Senate Trial: Gelbmann relieved from witness stand, downplays absentee ballot influx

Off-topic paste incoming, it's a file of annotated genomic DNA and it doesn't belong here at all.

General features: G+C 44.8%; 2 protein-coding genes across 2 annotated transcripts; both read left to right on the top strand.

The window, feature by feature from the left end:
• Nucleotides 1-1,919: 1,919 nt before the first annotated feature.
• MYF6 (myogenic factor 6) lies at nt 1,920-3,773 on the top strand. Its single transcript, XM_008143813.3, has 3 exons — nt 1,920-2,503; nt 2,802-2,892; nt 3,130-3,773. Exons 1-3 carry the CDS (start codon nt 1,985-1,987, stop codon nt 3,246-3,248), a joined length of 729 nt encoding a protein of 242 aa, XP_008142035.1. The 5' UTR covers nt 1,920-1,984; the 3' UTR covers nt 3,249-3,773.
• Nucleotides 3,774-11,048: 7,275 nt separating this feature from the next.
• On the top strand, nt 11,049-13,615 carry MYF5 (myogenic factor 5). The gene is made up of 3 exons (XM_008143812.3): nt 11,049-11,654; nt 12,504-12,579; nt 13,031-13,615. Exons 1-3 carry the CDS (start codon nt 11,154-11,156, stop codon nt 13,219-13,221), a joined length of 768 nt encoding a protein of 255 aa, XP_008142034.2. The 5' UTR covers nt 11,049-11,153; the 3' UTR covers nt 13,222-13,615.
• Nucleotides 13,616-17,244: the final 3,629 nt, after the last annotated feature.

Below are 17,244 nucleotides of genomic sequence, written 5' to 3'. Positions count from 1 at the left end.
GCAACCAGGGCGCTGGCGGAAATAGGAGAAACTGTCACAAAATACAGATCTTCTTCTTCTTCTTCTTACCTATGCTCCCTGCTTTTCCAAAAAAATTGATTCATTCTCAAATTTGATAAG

On the fourth day of the U.S. Senate trial, deputy Secretary of State Jim Gelbmann concluded his marathon two days on the witness stand, but not before discussing the roughly 133 ballots that went missing from a Dinkytown precinct. A thorough search of places the missing ballots might have traveled yielded no results. In the end, the state canvassing board decided to tally election night totals from that precinct. If the ballots were gone âÄî the so-called âÄúchain of custodyâÄù broken âÄî those votes could not be totaled again in the recount, Gelbmann said. But that rationale remains a point of contention for Republican Norm ColemanâÄôs counsel. At an out-of-court press briefing, Coleman attorney Ben Ginsberg said submitting election night totals in a recount is counterintuitive. âÄúItâÄôs called a recount, not a re-guess,âÄù he said. âÄúIf you donâÄôt have the ballots, itâÄôs not a recount. ItâÄôs a re-guess.âÄù Coleman attorney Joe Friedberg questioned Gelbmann about the idea that the Secretary of StateâÄôs Office, as well as individual precincts, had been overwhelmed by an influx in absentee ballots cast. In fact, Gelbmann said, the number of absentee ballots received was up only slightly from the 2006 election, and added that his office wasnâÄôt surprised at the uptick. As for individual counties, Gelbmann clarified he couldnâÄôt speak to that, and wouldnâÄôt speculate whether more absentee ballots cast meant more errors in counting them. After attorneys finished examining Gelbmann, ColemanâÄôs counsel called to the stand two voters and Ramsey County Elections Manager Joseph Mansky, who occasionally teaches election law seminars through the University of MinnesotaâÄôs Humphrey Institute. âÄîKarlee Weinmann is a Senior Staff Reporter.